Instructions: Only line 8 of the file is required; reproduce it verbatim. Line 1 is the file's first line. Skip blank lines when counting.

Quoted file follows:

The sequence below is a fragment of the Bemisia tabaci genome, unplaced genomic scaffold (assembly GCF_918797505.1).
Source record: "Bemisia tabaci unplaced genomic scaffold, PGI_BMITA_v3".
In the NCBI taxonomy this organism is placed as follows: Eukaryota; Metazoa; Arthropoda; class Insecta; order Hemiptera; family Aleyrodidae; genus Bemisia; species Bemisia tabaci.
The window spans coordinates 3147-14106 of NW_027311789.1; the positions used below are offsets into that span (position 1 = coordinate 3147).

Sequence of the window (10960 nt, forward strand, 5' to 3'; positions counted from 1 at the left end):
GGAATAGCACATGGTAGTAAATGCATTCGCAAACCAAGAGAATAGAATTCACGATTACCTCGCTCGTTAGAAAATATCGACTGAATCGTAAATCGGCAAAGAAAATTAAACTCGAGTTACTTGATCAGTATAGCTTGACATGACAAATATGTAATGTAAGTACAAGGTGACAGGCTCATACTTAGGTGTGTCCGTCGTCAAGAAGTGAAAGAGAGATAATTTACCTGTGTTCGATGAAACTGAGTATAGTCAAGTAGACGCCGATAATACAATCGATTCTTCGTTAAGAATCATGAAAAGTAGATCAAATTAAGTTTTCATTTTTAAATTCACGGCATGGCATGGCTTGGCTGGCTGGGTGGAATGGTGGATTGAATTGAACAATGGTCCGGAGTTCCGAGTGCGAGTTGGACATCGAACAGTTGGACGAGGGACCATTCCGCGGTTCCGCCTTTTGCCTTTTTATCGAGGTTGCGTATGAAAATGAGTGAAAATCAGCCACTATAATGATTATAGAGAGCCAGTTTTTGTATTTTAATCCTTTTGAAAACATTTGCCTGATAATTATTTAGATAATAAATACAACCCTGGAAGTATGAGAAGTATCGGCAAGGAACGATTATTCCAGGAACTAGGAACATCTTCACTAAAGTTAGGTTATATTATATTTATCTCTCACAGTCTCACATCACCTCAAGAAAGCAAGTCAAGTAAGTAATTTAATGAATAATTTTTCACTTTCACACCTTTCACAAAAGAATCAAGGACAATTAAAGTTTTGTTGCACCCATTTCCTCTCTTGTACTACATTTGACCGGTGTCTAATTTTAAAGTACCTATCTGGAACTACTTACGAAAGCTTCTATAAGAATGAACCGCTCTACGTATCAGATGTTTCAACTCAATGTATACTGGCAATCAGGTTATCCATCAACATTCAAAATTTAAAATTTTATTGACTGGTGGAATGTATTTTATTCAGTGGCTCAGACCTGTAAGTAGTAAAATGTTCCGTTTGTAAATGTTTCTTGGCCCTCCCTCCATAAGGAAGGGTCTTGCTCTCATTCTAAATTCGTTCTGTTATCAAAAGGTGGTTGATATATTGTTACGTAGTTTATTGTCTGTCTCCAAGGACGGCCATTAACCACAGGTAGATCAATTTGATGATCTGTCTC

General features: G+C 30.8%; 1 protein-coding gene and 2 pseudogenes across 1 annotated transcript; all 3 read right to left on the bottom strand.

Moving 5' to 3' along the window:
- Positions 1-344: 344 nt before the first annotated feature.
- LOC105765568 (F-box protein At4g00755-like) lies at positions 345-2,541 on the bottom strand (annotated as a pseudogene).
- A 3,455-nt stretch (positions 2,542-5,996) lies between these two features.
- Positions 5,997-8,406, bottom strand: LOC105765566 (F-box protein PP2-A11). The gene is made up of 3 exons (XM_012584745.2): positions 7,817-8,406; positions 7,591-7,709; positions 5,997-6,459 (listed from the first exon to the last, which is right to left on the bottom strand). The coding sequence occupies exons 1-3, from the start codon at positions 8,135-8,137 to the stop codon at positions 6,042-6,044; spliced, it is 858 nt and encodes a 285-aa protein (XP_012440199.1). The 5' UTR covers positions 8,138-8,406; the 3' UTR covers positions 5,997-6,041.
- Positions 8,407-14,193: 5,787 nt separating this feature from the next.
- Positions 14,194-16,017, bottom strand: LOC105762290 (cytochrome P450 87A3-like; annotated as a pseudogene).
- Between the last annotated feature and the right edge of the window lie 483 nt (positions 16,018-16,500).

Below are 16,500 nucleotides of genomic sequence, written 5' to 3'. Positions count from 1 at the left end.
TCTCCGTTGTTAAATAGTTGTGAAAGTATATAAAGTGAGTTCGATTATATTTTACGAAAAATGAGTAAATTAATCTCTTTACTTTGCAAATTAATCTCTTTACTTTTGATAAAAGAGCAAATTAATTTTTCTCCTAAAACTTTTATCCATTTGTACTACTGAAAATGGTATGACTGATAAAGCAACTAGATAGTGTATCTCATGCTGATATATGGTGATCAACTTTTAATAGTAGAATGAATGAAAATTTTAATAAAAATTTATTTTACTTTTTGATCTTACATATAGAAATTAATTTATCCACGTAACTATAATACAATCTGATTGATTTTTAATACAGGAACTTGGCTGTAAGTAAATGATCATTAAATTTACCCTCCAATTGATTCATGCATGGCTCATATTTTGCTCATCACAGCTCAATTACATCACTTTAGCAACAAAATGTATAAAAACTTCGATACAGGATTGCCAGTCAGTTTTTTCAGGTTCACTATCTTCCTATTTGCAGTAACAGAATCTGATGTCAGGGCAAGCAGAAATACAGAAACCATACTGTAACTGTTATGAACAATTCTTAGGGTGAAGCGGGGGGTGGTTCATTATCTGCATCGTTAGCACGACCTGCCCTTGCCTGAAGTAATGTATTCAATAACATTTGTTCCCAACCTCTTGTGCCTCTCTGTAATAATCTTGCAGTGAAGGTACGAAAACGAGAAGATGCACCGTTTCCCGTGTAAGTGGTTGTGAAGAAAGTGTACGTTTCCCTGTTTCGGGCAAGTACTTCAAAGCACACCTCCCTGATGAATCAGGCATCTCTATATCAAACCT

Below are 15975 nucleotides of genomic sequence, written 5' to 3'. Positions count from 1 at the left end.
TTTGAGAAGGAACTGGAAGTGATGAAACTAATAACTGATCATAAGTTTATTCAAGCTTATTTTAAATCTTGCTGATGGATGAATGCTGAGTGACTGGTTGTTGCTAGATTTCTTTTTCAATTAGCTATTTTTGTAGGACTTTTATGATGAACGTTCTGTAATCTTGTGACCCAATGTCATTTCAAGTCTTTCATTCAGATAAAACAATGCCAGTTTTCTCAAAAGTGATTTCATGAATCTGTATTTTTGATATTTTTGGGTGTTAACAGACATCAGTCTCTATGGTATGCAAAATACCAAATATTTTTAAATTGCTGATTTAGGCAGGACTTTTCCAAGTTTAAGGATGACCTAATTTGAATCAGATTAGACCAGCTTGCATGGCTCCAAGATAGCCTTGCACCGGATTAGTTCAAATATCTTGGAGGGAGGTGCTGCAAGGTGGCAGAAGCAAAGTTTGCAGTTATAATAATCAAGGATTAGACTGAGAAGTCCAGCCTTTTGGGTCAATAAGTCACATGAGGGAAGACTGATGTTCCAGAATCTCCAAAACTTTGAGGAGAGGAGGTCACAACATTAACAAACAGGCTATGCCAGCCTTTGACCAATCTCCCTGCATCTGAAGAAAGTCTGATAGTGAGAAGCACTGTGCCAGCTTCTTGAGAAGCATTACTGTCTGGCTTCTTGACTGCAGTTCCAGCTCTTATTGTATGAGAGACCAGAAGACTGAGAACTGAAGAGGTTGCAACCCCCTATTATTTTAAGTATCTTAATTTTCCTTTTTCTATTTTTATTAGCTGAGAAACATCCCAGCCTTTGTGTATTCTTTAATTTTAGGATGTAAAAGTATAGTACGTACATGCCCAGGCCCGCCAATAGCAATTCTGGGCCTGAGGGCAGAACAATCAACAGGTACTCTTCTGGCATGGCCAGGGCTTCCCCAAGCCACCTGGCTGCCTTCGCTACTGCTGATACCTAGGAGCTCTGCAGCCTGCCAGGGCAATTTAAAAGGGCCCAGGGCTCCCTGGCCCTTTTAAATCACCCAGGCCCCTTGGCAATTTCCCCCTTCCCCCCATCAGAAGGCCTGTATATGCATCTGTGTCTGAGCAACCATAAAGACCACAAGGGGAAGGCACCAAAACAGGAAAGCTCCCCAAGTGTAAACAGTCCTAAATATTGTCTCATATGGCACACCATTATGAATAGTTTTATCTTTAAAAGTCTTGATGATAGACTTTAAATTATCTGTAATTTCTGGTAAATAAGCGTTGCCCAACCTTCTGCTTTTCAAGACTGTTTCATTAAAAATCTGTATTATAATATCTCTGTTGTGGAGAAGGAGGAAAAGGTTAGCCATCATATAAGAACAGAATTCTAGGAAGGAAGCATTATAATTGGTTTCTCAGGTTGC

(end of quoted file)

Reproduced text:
Moving 5' to 3' along the window: